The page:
Lech Lecha - 5780
“The LORD said to Avram, “Go forth from your land, from your birthplace, and your father’s house to a land that I will show you.” -Genesis 12:1
In my confirmation class this week, one of my students asked, “Why doesn’t God speak to people anymore like God did in the Bible?” I asked the student what made him think God no longer speaks to people. We discussed how most people don’t go around saying that they hear voices speaking to them—say that and you may be told you need to see a therapist…. But I suggested that perhaps we do hear God-the quiet still voice within us, the voice of conscience, that inner voice that helps us decipher right from wrong. We just don’t often talk about it or even acknowledge it.
Have you had moments where you have heard God’s voice?
This week we meet the father of Judaism, our first Patriarch, Abraham who at this time is only called Avram. Avram is called by God “Lecha Lecha—go forth, for you.” Medieval commentator Rashi, translates this to mean—Go for your own sake. According to following verses of Torah, there is incentive for Avram to follow God’s directive.
“I will make you a great nation, and I will bless you; I will make your name great, and you shall be a blessing. I will bless those who bless you and curse those who curse you; and all the families of the earth shall bless themselves by you” (v.2-3)
Of all the people in the world, why was Avram the one that was chosen? In last week’s Torah portion, Noah was singled out for being “righteous in his generation”. But prior to this story, we know little about Avram. And there are no descriptive words declaring him as righteous. All we know is that God called out Lecha, and Avram answered, “Hineni-I am here.” In the Sfat Emet, a book of Hasidic commentary on the Torah, an explanation is offered.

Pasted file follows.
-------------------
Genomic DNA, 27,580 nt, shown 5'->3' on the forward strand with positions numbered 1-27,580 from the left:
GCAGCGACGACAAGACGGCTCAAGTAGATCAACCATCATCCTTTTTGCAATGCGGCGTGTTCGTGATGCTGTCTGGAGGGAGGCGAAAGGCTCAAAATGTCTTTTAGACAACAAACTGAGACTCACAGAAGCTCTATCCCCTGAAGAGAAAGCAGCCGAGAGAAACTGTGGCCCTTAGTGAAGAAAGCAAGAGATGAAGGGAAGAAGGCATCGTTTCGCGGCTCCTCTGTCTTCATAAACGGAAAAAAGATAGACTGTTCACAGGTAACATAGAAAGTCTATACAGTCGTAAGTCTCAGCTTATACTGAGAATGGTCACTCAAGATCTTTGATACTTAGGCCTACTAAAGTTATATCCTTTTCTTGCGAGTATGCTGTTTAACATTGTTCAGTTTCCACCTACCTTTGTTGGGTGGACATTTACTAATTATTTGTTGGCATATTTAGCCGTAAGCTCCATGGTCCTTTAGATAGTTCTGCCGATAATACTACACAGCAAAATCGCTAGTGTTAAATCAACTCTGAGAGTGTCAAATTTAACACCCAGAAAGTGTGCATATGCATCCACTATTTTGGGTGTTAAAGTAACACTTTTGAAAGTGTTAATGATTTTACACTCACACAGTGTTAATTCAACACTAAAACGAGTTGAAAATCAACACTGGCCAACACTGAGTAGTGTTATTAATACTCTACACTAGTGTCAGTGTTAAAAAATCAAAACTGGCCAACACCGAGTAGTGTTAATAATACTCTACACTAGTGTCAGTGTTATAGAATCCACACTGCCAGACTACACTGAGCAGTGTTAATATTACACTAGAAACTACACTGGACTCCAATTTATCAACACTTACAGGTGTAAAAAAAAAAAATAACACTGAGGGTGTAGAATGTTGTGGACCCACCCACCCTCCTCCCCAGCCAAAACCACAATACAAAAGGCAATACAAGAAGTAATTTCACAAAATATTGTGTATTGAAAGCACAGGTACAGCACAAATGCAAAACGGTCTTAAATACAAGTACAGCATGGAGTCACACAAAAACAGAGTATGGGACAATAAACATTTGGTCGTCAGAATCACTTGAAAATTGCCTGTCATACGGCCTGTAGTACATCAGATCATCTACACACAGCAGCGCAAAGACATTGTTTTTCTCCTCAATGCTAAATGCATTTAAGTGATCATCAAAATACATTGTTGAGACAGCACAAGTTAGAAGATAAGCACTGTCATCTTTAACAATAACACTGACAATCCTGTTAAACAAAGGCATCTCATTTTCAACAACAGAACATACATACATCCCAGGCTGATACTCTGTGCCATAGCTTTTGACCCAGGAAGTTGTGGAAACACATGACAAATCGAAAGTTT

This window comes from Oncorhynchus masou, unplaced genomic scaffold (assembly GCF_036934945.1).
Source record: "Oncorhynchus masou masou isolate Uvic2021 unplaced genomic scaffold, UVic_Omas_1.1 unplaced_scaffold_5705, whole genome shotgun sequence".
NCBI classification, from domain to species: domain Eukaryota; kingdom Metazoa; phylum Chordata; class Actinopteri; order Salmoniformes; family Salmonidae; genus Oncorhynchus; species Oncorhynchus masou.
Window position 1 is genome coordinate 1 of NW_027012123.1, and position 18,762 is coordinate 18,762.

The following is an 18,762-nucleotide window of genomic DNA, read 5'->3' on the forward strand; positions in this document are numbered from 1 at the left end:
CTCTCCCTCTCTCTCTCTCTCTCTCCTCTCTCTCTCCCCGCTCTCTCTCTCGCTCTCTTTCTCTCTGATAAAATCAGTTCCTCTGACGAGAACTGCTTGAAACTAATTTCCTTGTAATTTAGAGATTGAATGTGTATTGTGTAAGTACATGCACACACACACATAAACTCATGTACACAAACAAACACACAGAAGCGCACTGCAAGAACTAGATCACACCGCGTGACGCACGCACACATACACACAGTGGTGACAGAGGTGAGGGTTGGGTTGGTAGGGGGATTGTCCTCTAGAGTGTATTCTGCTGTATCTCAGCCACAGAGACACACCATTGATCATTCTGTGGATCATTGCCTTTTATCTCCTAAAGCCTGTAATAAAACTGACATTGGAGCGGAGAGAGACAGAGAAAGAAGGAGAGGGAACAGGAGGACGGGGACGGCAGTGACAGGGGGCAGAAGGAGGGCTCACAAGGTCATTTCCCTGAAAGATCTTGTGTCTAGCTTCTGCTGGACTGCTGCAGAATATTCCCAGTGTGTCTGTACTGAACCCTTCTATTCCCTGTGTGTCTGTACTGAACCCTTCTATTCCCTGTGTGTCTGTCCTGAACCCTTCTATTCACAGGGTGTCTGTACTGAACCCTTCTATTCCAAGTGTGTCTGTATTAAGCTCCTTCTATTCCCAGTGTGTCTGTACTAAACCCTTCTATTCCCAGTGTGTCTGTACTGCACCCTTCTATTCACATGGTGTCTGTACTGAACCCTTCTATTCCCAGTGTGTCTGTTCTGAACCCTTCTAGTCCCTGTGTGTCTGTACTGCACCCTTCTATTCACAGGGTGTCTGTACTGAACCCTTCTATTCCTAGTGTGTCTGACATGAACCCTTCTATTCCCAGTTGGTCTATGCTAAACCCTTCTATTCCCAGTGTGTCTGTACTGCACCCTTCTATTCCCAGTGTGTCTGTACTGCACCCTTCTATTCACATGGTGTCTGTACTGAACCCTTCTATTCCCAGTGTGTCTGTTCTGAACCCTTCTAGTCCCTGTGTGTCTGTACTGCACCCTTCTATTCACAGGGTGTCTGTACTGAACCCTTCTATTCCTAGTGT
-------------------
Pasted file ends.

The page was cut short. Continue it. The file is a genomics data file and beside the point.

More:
According to the Sfat Emet, God said Lech Lecha to all humanity, but it was only Abraham that heard it! Everyone was given the opportunity to make a covenant with God—to follow God’s path in exchange for being blessed and being as numerous as the stars in the sky and the sand in the sea-but it was only Abraham who was able to hear the call. In the same way that Moses was attentive and noticed the burning bush, Abraham was able to hear the call.
What if each of us could be an Abraham? Is the Universe giving us signs in which we turn a blind eye or deaf ear? How can we be leaders like Abraham, and go against conformity? Do we follow our own inner voice rather than following the crowd?
Rabbi Jonathan Sacks writes, “To be a Jew is to be willing to challenge the prevailing consensus.” He continues, “One reason that Jews have become, out of all proportion to their number, leaders in almost every sphere of human endeavor is precisely their willingness to be different. Throughout the centuries Jews have been the most striking example of a group that refused to assimilate to the dominant culture or to convert to the dominant faith.”
Can we embrace our inner Abraham, our inner non-conformist? Can we learn to be attentive and read the signs all around us? Can we quiet our minds, eliminate distractions, and be present enough to hear God’s voice calling to each of us Lech Lecha?